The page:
The cowl (from the Latin, cuculla meaning "hood and rope") is a hood worn by members of religious orders. It also refers to a long, hooded cloak, with wide sleeves, worn by some Catholic and Orthodox monks when participating in the liturgy. Developed in the Middle Ages, they became the formal garment for those in monastic life. They were worn to give warmth to people who often spent long hours in unheated and drafty churches. . .
They are most commonly bestowed upon the monk at the time of his making solemn, or lifetime, vows. They are generally worn in conformity with the color of the monk's tunic, with the Benedictines wearing black, and other groups which follow the Rule of St. Benedict, e.g., the Camaldolese and Cistercians, wearing some form of white. Carmelites wear a white cowl, although their tunic and scapular are brown. Dominicans also wear black cowls, although over a white tunic and scapular. The cloak, with a hood, is also worn by nuns, in the same manner.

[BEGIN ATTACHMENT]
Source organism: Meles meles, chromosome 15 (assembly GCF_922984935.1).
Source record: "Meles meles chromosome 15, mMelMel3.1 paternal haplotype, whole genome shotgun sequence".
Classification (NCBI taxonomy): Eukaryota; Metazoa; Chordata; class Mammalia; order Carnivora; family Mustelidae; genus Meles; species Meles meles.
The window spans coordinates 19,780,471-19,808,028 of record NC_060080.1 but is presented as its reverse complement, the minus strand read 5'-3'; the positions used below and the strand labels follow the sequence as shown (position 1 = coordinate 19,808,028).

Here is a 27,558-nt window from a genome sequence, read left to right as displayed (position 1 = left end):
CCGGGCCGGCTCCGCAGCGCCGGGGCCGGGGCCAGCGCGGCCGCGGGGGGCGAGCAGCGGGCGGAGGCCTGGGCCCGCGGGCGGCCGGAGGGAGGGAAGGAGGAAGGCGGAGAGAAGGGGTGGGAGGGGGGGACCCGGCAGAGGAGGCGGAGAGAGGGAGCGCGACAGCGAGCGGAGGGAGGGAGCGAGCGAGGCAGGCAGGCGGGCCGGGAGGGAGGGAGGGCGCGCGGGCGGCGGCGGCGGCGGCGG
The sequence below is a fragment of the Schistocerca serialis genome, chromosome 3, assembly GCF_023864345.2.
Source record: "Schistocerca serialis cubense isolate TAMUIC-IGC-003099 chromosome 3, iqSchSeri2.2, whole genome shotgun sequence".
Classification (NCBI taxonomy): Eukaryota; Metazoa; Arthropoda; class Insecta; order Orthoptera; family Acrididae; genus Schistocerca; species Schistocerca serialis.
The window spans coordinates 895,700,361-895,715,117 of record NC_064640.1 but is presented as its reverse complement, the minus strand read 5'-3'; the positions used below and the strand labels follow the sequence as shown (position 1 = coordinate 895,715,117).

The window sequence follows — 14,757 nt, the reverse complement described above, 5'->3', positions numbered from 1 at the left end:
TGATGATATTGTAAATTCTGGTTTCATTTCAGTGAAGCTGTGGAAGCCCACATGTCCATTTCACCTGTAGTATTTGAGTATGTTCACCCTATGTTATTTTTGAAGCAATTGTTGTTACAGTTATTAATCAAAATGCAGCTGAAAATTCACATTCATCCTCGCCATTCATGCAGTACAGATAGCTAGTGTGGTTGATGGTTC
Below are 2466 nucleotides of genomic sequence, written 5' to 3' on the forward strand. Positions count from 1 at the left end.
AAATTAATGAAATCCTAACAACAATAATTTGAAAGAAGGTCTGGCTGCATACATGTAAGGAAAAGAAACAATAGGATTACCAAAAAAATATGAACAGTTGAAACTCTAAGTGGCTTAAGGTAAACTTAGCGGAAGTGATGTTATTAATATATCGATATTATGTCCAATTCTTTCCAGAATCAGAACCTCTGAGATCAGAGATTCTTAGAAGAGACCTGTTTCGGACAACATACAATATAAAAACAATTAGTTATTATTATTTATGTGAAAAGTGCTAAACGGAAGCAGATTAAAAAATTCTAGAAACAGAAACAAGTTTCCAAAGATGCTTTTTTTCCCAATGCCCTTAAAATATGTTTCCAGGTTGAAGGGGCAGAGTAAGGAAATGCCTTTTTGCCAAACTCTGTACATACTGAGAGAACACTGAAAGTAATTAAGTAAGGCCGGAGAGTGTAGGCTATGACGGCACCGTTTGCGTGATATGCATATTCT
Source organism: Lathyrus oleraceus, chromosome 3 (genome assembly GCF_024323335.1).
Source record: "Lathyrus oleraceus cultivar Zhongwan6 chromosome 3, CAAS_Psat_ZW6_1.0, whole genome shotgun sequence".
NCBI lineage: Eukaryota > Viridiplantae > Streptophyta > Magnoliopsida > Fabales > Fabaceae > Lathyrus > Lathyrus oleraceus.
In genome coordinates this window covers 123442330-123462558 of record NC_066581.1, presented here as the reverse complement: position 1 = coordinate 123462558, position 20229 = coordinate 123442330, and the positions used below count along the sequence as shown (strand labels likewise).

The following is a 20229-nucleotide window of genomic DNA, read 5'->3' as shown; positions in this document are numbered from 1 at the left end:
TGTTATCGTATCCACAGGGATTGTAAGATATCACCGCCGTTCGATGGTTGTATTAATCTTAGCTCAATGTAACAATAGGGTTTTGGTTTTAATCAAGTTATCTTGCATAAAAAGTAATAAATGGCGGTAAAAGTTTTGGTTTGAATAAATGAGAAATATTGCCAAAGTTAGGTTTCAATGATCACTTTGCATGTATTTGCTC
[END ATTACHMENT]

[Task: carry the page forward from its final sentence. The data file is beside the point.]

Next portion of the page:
Some orders which are not part of the Benedictine tradition do not make use of this cloak. However, the Franciscans, Carthusians and Dominicans all wear cowls.
Among the Eastern Christians (Eastern Orthodox and Byzantine Catholics) the cowl developed into the koukoulion worn by monks of the Great Schema, the highest degree of monasticism in the Eastern Church. Currently the koukoulion is of two types: one is similar to the hood still worn by some Western monastic orders, the other takes the form of a stiff rounded hat (like a bowler hat without a rim) to which is attached an epanok. -- Wikipedia.
Go figure that one out little Jimmy.